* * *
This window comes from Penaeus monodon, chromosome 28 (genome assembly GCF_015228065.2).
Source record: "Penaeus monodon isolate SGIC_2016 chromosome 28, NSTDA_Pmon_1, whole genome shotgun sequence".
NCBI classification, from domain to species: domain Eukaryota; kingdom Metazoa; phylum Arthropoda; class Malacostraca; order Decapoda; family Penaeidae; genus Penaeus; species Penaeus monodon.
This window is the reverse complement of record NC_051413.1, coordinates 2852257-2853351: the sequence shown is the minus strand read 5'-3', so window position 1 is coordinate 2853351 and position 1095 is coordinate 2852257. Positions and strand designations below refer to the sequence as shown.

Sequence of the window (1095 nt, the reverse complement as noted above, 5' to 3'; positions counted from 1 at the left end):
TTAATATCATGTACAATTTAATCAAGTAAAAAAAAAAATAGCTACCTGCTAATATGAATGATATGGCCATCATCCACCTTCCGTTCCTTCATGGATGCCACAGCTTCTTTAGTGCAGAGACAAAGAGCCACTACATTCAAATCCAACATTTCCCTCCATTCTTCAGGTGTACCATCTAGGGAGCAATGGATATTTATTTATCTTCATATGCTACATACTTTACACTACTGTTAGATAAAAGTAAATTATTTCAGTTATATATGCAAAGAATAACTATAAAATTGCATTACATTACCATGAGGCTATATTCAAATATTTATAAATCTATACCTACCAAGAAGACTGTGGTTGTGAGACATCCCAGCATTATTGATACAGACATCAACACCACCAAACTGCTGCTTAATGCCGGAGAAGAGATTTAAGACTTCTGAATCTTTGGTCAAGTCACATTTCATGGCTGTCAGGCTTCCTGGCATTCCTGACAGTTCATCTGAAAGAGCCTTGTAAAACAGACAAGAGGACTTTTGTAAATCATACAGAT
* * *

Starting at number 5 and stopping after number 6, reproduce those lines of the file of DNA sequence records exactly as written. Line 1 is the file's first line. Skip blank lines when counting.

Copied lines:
Sequence of the window (1095 nt, the reverse complement as noted above, 5' to 3'; positions counted from 1 at the left end):
TTAATATCATGTACAATTTAATCAAGTAAAAAAAAAAATAGCTACCTGCTAATATGAATGATATGGCCATCATCCACCTTCCGTTCCTTCATGGATGCCACAGCTTCTTTAGTGCAGAGACAAAGAGCCACTACATTCAAATCCAACATTTCCCTCCATTCTTCAGGTGTACCATCTAGGGAGCAATGGATATTTATTTATCTTCATATGCTACATACTTTACACTACTGTTAGATAAAAGTAAATTATTTCAGTTATATATGCAAAGAATAACTATAAAATTGCATTACATTACCATGAGGCTATATTCAAATATTTATAAATCTATACCTACCAAGAAGACTGTGGTTGTGAGACATCCCAGCATTATTGATACAGACATCAACACCACCAAACTGCTGCTTAATGCCGGAGAAGAGATTTAAGACTTCTGAATCTTTGGTCAAGTCACATTTCATGGCTGTCAGGCTTCCTGGCATTCCTGACAGTTCATCTGAAAGAGCCTTGTAAAACAGACAAGAGGACTTTTGTAAATCATACAGAT